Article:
Journal Express, Knoxville, IA

Local News

July 11, 2014

Regulations increase college costs

“In this present crisis, government is not the solution to our problem; government is the problem.” -President Ronald Reagan

The good intentions of the government at all levels can sometimes bring with them hidden costs. Colleges and other institutions for higher learning are not exempt from this trend, and meeting government regulations and expectations is increasing tuition costs at the same time politicians speak out against the rising costs of higher education.

“Appropriate levels of regulation are important,” Central College President Mark Putnam said. However, there are requirements the college must meet that add to its expenses. Tuition covers 90 percent of the college’s costs of operation, so those costs are inevitably passed on to students.

Like any other college, Central is required to meet the same regulations as any other business. These common regulations include those from the Occupational Safety and Health Administration, the Environmental Protection Agency, Internal Revenue Service and the Department of Labor. Colleges must also adhere to Title IX, which addresses equality among students and Title IV, which addresses financial aid. By accepting federal funds, the college submits to federal government regulations and their jurisdictions.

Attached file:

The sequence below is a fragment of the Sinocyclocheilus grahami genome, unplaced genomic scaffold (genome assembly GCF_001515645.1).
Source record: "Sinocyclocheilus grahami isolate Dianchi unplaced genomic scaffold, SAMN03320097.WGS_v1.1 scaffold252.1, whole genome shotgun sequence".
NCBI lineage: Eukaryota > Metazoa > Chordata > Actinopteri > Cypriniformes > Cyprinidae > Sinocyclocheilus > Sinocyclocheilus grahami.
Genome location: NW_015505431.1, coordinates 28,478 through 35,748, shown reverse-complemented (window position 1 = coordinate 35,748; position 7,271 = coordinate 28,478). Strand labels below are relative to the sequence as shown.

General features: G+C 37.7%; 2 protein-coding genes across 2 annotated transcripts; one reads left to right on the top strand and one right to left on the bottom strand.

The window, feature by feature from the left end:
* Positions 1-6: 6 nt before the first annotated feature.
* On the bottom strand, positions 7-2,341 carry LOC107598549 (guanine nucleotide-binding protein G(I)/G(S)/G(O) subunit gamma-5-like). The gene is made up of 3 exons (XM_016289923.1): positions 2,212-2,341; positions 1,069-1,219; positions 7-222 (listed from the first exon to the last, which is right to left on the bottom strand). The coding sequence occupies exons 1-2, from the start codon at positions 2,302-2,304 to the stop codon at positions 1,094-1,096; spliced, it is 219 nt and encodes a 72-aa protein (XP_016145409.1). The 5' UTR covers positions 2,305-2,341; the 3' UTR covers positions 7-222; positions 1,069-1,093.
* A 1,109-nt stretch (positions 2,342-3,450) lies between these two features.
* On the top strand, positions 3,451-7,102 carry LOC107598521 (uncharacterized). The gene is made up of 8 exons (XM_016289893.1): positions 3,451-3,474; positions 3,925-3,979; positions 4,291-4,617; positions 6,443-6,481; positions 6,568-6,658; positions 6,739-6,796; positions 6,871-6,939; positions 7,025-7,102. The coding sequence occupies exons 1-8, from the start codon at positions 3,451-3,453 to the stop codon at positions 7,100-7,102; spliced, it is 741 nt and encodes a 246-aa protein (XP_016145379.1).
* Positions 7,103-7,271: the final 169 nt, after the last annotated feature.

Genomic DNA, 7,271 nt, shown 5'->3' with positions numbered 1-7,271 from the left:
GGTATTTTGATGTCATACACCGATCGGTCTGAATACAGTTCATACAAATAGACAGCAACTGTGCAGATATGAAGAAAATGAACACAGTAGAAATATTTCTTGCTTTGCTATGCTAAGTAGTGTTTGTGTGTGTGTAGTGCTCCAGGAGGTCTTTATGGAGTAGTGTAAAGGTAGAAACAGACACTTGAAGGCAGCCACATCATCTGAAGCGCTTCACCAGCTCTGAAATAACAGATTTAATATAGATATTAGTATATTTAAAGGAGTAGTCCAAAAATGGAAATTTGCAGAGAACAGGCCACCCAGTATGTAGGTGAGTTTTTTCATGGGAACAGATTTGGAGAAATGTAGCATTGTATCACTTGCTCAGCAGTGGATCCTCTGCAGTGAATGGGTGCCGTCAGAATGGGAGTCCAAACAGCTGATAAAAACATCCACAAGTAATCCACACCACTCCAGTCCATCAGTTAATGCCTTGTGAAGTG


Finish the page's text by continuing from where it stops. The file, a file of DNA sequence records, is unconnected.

The growing complexity and demands to meet federal standards have made things difficult for colleges like Central. A number of federal agencies (Department of Education, Civil Rights, Department of Justice, etc.) are doing similar work, but require separate reports. In all, colleges and universities report to 28 federal agencies.

“There’s no way of getting around it,” Margaret Tungseth, vice president for finance and administration/treasurer (VPFA) at Central, said.

Federal regulations do not vary based upon the size of the institution. Central College is required to meet the same federal expectations as the University of Iowa, which has more vast resources. Central does not have anyone on staff specifically to handle government compliance; these duties are added to the work performed by employees hired for other tasks.

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